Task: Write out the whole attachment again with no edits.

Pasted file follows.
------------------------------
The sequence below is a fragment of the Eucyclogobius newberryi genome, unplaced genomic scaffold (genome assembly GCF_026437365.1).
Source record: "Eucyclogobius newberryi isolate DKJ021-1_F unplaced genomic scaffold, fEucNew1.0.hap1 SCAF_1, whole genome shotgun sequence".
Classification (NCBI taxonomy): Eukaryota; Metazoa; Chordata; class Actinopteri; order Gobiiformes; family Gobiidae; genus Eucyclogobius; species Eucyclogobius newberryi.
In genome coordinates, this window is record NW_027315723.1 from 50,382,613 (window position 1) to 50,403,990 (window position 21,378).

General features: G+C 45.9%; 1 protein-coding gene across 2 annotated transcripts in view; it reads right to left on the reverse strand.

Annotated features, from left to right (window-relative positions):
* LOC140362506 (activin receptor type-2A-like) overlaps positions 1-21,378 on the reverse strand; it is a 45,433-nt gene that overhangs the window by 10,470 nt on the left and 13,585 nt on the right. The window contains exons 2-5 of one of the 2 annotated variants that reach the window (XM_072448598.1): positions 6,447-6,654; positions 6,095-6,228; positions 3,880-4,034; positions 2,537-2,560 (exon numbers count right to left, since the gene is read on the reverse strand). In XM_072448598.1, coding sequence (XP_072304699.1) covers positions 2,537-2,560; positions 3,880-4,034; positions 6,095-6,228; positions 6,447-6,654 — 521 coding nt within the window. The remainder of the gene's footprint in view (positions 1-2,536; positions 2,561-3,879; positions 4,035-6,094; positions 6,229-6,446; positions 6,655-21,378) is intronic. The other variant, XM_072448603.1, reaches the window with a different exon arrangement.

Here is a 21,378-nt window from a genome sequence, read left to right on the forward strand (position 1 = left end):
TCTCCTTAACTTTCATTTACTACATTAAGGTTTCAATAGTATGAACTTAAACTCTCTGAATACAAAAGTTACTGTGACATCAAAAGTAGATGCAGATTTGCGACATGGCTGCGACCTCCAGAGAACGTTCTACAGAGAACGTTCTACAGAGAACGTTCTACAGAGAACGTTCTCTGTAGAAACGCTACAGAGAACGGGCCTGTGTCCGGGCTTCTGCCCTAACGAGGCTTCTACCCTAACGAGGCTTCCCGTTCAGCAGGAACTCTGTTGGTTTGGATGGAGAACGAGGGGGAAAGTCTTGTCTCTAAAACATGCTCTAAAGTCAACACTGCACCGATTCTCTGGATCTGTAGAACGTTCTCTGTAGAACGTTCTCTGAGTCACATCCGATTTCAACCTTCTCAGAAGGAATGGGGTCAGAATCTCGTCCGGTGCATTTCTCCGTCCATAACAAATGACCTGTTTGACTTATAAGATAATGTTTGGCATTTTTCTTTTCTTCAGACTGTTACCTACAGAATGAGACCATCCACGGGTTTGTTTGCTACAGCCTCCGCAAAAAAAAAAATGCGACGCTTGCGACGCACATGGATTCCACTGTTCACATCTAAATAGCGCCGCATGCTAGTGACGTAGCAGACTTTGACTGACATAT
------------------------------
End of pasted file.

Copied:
The sequence below is a fragment of the Eucyclogobius newberryi genome, unplaced genomic scaffold (genome assembly GCF_026437365.1).
Source record: "Eucyclogobius newberryi isolate DKJ021-1_F unplaced genomic scaffold, fEucNew1.0.hap1 SCAF_1, whole genome shotgun sequence".
Classification (NCBI taxonomy): Eukaryota; Metazoa; Chordata; class Actinopteri; order Gobiiformes; family Gobiidae; genus Eucyclogobius; species Eucyclogobius newberryi.
In genome coordinates, this window is record NW_027315723.1 from 50,382,613 (window position 1) to 50,403,990 (window position 21,378).

General features: G+C 45.9%; 1 protein-coding gene across 2 annotated transcripts in view; it reads right to left on the reverse strand.

Annotated features, from left to right (window-relative positions):
* LOC140362506 (activin receptor type-2A-like) overlaps positions 1-21,378 on the reverse strand; it is a 45,433-nt gene that overhangs the window by 10,470 nt on the left and 13,585 nt on the right. The window contains exons 2-5 of one of the 2 annotated variants that reach the window (XM_072448598.1): positions 6,447-6,654; positions 6,095-6,228; positions 3,880-4,034; positions 2,537-2,560 (exon numbers count right to left, since the gene is read on the reverse strand). In XM_072448598.1, coding sequence (XP_072304699.1) covers positions 2,537-2,560; positions 3,880-4,034; positions 6,095-6,228; positions 6,447-6,654 — 521 coding nt within the window. The remainder of the gene's footprint in view (positions 1-2,536; positions 2,561-3,879; positions 4,035-6,094; positions 6,229-6,446; positions 6,655-21,378) is intronic. The other variant, XM_072448603.1, reaches the window with a different exon arrangement.

Here is a 21,378-nt window from a genome sequence, read left to right on the forward strand (position 1 = left end):
TCTCCTTAACTTTCATTTACTACATTAAGGTTTCAATAGTATGAACTTAAACTCTCTGAATACAAAAGTTACTGTGACATCAAAAGTAGATGCAGATTTGCGACATGGCTGCGACCTCCAGAGAACGTTCTACAGAGAACGTTCTACAGAGAACGTTCTACAGAGAACGTTCTCTGTAGAAACGCTACAGAGAACGGGCCTGTGTCCGGGCTTCTGCCCTAACGAGGCTTCTACCCTAACGAGGCTTCCCGTTCAGCAGGAACTCTGTTGGTTTGGATGGAGAACGAGGGGGAAAGTCTTGTCTCTAAAACATGCTCTAAAGTCAACACTGCACCGATTCTCTGGATCTGTAGAACGTTCTCTGTAGAACGTTCTCTGAGTCACATCCGATTTCAACCTTCTCAGAAGGAATGGGGTCAGAATCTCGTCCGGTGCATTTCTCCGTCCATAACAAATGACCTGTTTGACTTATAAGATAATGTTTGGCATTTTTCTTTTCTTCAGACTGTTACCTACAGAATGAGACCATCCACGGGTTTGTTTGCTACAGCCTCCGCAAAAAAAAAAATGCGACGCTTGCGACGCACATGGATTCCACTGTTCACATCTAAATAGCGCCGCATGCTAGTGACGTAGCAGACTTTGACTGACATAT